I'll be soldering the components to the Nano and run flying buss-leads for ground and power.
    Now I can see what the circuit is doing. Two indicator legs and a pull-down operation.

    Lets see if I can get this together in short order.

    Maybe I should find a better switch too

    Wait, I don't need to supply 5 volts do I?
    5V comes through USB!

    Last edited by TommyDee; 02-14-2019 at 04:51 AM.

  2. Likes JasonDeth, semenpopov1 liked this post
  3. #2
    Expert 3D Printer
    Join Date
    Feb 2018
    Post Thanks / Like
    Yep, all the +5v you need comes from the nano - pin 27 (4th from the top righthand corner... )

    We're proud of you for taking this great step, TD!!

    Are any of your chips still attached to cartridges, or are they all loose?
    Last edited by JohnTee; 02-03-2019 at 10:58 PM.

  4. Likes semenpopov1 liked this post
  5. #3
    Super Moderator
    Join Date
    Nov 2016
    Post Thanks / Like
    I've got the chip removal down pat.

    Need some very thin yet compliant tape. Right now, double sticky cellophane tape works fine if you put the tape across the square opening and press the chip in. I'm not counting on that long term. I'm avoiding anything that permanent or aggressively sticky like the white foam tapes that are too thick. (ordered lifetime supply... will see if .016" thick is right)

    Proud of me ??? LOL! Wait 'till you see what I've learned in making DIY PCB's It might be a year or so, but I plan to test this latest finding. I really miss RadShack.

    And a question with similar consideration... do I need to make the bank A pin 4 to bank B pin 2 connection, or is this already done internally? I get a beep from the continuity meter. Just making sure one is not logic ground and one frame ground requiring bonding externally. This would eliminate another jumper wire.

    ...another very EE question - are the light being turned on sequentially? Meaning, if one is on, the other is off?

    Consider moving the LED directly to the Nano and using only one current limiting 1K resistor for both LED's tied to ground.
    Not exactly equivalent, but for this implementation it seems reasonable as long as only one LED will be on at any given time.

    And I do now have a spare Win XP PC to do this with. Risk mitigated.

    This is the wiring diagram I got with the above considerations in mind:


    And as an EE, I know you know what a knot in a wire means... What do you thing the yellow and white color code means?

    - - - - - - - - - -

    Today I went back to the salvage EE store. Got some 1/4W resistors including the proper 2.2K. And some vector boards.
    EDIT I did a quick study on the chip. Turns out that 2.2K is the highest resistance that you want for least parasitic drain. We don't give a hoot about parasitic drain so a lesser value is okay in a pinch. 300 ohms is minimum, 1K is safe according to the NANO spec, but I might limit myself to ~1.6K at the low end. 2.2K is great if you got one laying around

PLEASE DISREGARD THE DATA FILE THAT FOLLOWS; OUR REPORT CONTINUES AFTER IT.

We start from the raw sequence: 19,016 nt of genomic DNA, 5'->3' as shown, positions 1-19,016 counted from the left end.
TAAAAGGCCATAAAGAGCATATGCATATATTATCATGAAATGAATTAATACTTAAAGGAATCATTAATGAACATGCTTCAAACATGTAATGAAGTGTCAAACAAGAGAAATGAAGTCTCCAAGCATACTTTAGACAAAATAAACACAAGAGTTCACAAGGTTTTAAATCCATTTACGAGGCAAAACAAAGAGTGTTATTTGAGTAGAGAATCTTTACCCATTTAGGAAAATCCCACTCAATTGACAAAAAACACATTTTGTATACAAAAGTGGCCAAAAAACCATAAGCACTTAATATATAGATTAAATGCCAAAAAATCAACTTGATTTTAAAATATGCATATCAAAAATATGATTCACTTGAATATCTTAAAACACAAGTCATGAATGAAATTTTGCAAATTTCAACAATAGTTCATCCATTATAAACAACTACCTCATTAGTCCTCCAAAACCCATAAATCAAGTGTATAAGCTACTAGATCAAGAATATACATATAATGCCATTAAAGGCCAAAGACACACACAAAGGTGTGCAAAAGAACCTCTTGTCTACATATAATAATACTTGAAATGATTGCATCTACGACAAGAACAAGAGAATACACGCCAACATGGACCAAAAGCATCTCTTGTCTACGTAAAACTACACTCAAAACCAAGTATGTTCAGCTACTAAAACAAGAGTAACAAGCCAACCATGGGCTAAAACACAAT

John, can you confirm my thoughts on the diode resistor merge noted above?
    EDIT The premise for the merged resistor question is wrong. The ReCube does light both LEDs simultaneously when sending the terminal screen to the computer.

    - - - - - - - - - -

    Had a chance to put some time on this today. I opted to jump the ground pins and use the second 1K resistor for this first build.

    This vector board cam out pretty good for the layout.

    The chip lead-wires will come out the top corner holes of the NANO.
    Still need to solder the Nano to the board but this is good progress for me.


    Now to design a little case since I have mounting holes

    Oh Lookee -


    - - - - - - - - - -

    Prototype proved a little more cumbersome than I liked so I made a few tweaks...


    This one is easy to set up and centers on the chip with great visual feedback.
    The fit is solid even though I chose not to index the rotation.
    The edges of the chip's pockets are helping to maintain the orientation.
    I haven't committed the NANO yet because I want to make sure it is functioning properly and establish some level of communication.

    Interjection here - testing the seating the contacts shows the chip is buried enough to solder a wire on the wrapped contacts. Now you can manage exactly where you make contact. Keeping the contact wires further apart means less chance of shorting contacts or pads.
    A file of any kind, including a nail-file, will make quick work of cleaning up snags. I used a 40W archaic iron to do this. Just make sure the wire is relaxed when you heat it. And yes, I use a gel-flux, and yes, I clean up all the flux!

    RED GOES TO SMALL... the wand is flipped.


    Onto the next step guy... and I need help here!

    I plugged the NANO into a Windows 10 computer. The computer finds the device but registers as "unknown".